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Just Keep Driving

Being prepared for the worst is a dog owners responsibility. It is my responsibility to everything in my power to make Rugby successful at surviving in society. That includes training him NOT to act like a little dog (which will quickly lead to his being eaten). That includes training him to be attentive enough to me to be able to call him off dangerous situations, or send him away from me for the same reasons.

On my way to work Saturday I saw the potential death of two very good looking dogs. The first was a jack russel, all white, with a harness on. The second was a boxer, also white, with a flat buckle collar on. (while I don’t mind flat buckle collars, I do mind untrained dogs in flat buckle collars)

The boxer and the JRT were walking towards each other on the sidewalk, and the boxer’s owner was having an increasingly hard time maintaining control over her dog. Being that the dog was not well trained enough to ignore the distraction that today took the form of a JRT, and that he was wearing a flat buckle collar – the owner had set this dog up for failure.

The JRT owner was ahead of the game only in that he recognized that the boxer posed a serious threat to his dog and had moved 4 ft over into the grass, and shortened the leash up to allow the boxer to pass. Even though he had moved over, the dog was on a harness – which as typical of dogs on harnesses – meant that the JRT was not under any sort of control either. He was at the end of the leash barking at the approaching boxer. In this way the JRT owner had also NOT set his dog up for success.

If he planned to leave the dog on the ground, the only chance the JRT had was if he quietly waited in a down-stay immedietely next to, or preferable behind the owner. By putting the dog in a harness, he took away his only available means to correct the dog for this unwanted and extremely dangerous lunging behavior.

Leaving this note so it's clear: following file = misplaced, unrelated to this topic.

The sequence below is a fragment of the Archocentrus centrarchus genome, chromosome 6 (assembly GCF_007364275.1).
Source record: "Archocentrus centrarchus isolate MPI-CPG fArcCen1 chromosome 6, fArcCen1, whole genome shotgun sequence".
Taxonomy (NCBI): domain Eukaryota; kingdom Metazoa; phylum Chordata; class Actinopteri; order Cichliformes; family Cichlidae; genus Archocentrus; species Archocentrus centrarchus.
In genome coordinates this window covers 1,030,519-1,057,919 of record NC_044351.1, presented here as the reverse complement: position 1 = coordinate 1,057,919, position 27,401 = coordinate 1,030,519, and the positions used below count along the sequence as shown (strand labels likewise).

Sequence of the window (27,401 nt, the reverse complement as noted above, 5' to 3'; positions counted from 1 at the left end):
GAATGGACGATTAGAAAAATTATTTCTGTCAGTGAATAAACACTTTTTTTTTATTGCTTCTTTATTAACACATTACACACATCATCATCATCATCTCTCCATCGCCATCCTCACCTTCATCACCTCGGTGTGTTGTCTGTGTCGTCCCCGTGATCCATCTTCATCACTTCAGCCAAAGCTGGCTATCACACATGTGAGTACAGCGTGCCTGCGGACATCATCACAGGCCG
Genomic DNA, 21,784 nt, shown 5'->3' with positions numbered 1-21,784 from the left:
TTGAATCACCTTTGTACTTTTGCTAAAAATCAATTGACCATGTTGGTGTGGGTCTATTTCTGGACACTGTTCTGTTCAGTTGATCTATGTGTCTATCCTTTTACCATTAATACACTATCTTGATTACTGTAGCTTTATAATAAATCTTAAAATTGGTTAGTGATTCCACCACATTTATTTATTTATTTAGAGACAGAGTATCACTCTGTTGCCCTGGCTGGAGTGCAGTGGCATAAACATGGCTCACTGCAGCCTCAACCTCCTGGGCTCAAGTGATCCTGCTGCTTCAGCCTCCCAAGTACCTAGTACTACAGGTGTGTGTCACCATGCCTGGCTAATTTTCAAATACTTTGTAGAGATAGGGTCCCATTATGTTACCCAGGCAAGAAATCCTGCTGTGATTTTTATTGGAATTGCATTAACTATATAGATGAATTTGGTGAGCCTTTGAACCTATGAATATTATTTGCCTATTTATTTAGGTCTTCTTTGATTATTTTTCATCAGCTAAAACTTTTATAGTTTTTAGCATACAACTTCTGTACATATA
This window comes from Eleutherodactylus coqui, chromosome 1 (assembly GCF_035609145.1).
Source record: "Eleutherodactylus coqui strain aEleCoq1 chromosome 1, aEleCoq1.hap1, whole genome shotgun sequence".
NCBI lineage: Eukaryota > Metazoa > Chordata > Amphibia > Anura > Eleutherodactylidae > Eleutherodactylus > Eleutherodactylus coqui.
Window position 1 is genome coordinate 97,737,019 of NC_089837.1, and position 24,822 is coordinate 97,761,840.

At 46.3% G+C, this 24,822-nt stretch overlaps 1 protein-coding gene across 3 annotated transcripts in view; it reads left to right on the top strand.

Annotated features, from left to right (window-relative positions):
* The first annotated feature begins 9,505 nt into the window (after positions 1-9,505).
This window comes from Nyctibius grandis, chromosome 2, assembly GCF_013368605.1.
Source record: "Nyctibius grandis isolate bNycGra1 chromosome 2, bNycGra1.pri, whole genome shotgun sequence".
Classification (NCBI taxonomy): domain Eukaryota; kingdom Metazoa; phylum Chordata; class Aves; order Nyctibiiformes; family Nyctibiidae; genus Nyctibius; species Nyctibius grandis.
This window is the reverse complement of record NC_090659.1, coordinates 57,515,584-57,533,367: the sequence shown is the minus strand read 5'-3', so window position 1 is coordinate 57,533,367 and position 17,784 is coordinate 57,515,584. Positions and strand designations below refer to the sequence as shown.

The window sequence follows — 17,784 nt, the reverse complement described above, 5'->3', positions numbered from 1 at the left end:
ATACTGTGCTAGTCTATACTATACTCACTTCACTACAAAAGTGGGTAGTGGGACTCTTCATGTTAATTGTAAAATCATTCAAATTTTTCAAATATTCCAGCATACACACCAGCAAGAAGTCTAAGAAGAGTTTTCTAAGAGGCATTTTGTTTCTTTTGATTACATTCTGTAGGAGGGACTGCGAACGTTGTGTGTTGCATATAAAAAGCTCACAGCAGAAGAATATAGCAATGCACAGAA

I slowed my car almost to a stop, ready to yell at the man to pick his dog up, waiting for the events to play out. I could imagine only two scenarios if things continued the way they were going….

1) Boxer owner would lose control, and boxer would charge JRT and attack… dragging his owner along for the ride.
2) Boxer owner would mainting control untill they passed the JRT at which point the boxer would very likely back out of his collar and charge and attack the JRT… leaving his owner chasing and yelling after him.

Unfortunetely, scenario 1 was playing out before my eyes and I held my breath for the catastrophe that awaited. At the last second the man hoisted his dog above his head as the boxer drug his owner over and began to circle the man trying to get the JRT. At this point I drove away since the JRT now had his owners height at his advantage.

The whole episode made me beyond angry. Did those owners realize how close both of those dogs had gotten to death in that instant? The boxer certaintly couldn’t hide from animal control for too long since they would surely put him down should he have even mouthed the JRT’s owner in his attempt to eat him. Did those owners NOT realize how much of the blame was to be put on THEM for using inadequate equipment, not handling the dogs properly and not training them? How are dog owners not capable of reading their own dog’s body language and intentions? Since when does dog ownership not include training? Since when does dog ownership not include MANNERS at the very least?

Should either of the owners not learn from the entire episode, it reinforced the fact for me that the odds are against us, and training and ever mindful management is essential to ensure he lives a long and healthy life.

On a much happier note – it is official now! Rugby got his CDX certificate in the mail yesterday!

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